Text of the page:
One of the recurring themes I have heard over the years against people who seek the Holy Spirit to speak, act and direct their lives is that they are overly emphasized on emotions. This is mostly a criticism of people others would deem “charismatic” in theology and practice. While we can point to excess and the ridiculous in almost any movement or camp, I want to explain why emotions and emotionalism, and how you deal with them in your own life, are foundational to your Christian walk.
The idea goes that we must not be emotional Christians, but rooted and grounded in the objective Word of God. We must not base our understanding of scripture on any emotional experience, but stoically upon our intellect’s ability to perceive truth in what God has revealed. This is particularly palatable to American and Western Christians whose cultures have at their root the scientific method. We esteem ourselves to be a scientific people who make our greatest decisions based on hard fact and science, not the emotions of the moment.
If only it were true. If only it were humanly possible.
Don’t get me wrong. I love the scientific method. This article is not a God vs. science debate. I love them both deeply. What I am saying is it is not possible to detach yourself from your emotions. Everything you do, read and think is perceived through the filter of your own emotions. It is who we are as humans.
How often do scientists “fudge” their numbers to get the result they want? (In case you’re wondering, it happens shockingly more than anyone wants to admit). Even if that little white lie on a scientist’s data sheet is inconsequential to an outcome, it was a lie rooted in an emotional attachment to something other than science. In a similar way, we have taken the scientific method and applied it to our hermeneutical techniques without a concern for our own inability to be purely scientific as human beings.
For starters, to become a Christian is a purely emotional experience. No person is able to come to faith in Jesus because of their intellect and their own ability to ascertain the cold, hard facts of Jesus’ Godship. No human has ever been able to accept Jesus as Lord, repenting of their sins and asking for His forgiveness without great emotions. It is the most humbling, joyous and heart-changing experience in anyone’s life.
God did not say “oops” when He created humans with emotions. He did it on purpose. He made us incapable of doing anything without seeing through the lens of emotions on purpose. He wants us to feel the realities of life that He has laid before us. Experience and emotions are powerful factors that guide almost everything we do, regardless of how scientific and detached we think we can be.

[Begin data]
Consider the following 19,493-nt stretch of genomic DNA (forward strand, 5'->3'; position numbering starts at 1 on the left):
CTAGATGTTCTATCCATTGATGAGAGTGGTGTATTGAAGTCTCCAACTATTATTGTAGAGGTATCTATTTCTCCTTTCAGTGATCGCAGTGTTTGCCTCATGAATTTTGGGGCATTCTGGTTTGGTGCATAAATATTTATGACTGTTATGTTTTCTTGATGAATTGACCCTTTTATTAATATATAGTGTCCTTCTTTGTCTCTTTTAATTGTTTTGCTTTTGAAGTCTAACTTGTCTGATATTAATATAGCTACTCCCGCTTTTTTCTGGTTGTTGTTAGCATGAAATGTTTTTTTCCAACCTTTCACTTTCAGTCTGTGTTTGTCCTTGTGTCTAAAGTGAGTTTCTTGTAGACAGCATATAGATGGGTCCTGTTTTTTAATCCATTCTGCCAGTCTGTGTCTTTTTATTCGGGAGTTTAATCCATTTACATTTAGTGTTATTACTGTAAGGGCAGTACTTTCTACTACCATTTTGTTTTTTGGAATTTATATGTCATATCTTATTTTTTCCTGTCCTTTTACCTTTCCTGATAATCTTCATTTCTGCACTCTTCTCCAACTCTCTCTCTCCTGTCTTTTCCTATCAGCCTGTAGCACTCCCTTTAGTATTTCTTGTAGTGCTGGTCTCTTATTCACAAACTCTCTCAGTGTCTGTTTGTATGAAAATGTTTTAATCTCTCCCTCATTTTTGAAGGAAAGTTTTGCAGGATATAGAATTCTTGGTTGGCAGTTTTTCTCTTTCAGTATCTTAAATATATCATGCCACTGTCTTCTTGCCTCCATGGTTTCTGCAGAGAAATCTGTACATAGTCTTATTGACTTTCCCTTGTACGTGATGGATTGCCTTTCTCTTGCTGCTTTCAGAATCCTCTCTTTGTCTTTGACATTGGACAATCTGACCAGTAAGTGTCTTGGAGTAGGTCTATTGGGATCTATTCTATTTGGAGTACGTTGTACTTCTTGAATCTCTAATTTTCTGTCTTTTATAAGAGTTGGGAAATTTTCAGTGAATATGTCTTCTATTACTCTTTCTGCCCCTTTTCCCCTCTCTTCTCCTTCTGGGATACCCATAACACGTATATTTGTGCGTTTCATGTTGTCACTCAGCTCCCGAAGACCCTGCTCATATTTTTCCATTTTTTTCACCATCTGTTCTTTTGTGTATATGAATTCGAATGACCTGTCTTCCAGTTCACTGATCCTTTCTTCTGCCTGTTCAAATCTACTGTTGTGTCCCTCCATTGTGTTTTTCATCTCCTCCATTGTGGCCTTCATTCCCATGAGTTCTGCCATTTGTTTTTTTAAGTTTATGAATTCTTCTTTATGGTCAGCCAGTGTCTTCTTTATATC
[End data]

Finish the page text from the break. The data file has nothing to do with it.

The key is not to overcome our emotions, but to learn to use them and control them. God does not want us emotionless, but mature in our experience of them. Zeal for God is an emotion that carries high marks with God, but it must be understood and controlled. Take these two stories:
Phinehas & Saul
When Phinehas saw an Israelite elder go in to sleep with one of the Midianite women who were causing Israel’s downfall, he took a spear and drove it through both the elder and the Midianite woman, killing them both. Graphic on so many levels to be sure, but look what God had to say to Phinehas.
10 The Lord said to Moses, 11“Phinehas son of Eleazar, the son of Aaron, the priest, has turned my anger away from the Israelites. Since he was as zealous for my honor among them as I am, I did not put an end to them in my zeal. 12 Therefore tell him I am making my covenant of peace with him. 13 He and his descendants will have a covenant of a lasting priesthood, because he was zealous for the honor of his God and made atonement for the Israelites.”
Contrast that with the zeal that Saul had in the book of Acts. The emotional disgust he had for Christians led him to hunt them down and throw them in prison. Saul was driven by his zeal, as he said in Acts 22:3. His zeal, however, was misguided. It led him to imprison and martyr those God loved. God arrested his attention on his way to Damascus and had this to say, “Saul, Saul, why do you persecute Me?” (Acts 9:4).
In both of these cases, the harshest of actions directed by the deepest of emotions are involved. Phinehas God praised and Saul God rebuked. Neither of them did He rebuke for their emotions, but their actions. And that’s the key.
Rule Over Them
Our ability to control, and not overcome emotions, is what is key. When we experience deeply, we respond greater. God wants our zeal, but He wants us to be zealous in righteousness, not in sin. Listen to the words of God Himself to Cain:
6 Then the Lord said to Cain, “Why are you angry? Why is your face downcast? 7 If you do what is right, will you not be accepted? But if you do not do what is right, sin is crouching at your door; it desires to have you, but you must rule over it.”
God addresses Cain’s emotions and tells him that he must rule over them or they will lead him into sin. Not destroy them. Not abandon them. Rule over them. Our emotions must submit to our will, not the other way around. When we control our emotions they are the most powerful force in our lives for good. They cause us to love deeply, experience joy fully, feel happiness more extravagantly and experience righteous anger. If we deny them, we will be deceived by them and lose control of them.
Those who believe they can rid themselves of emotion are destined to be overcome by them, but those who desire to rule over their emotions will be set free to experience them in their fullness and use them to glorify God.
Since everything we do is experienced through the lens of our emotions, why not start to rule over them today. Ask God to teach you how to make your emotions your servant in serving and loving Him.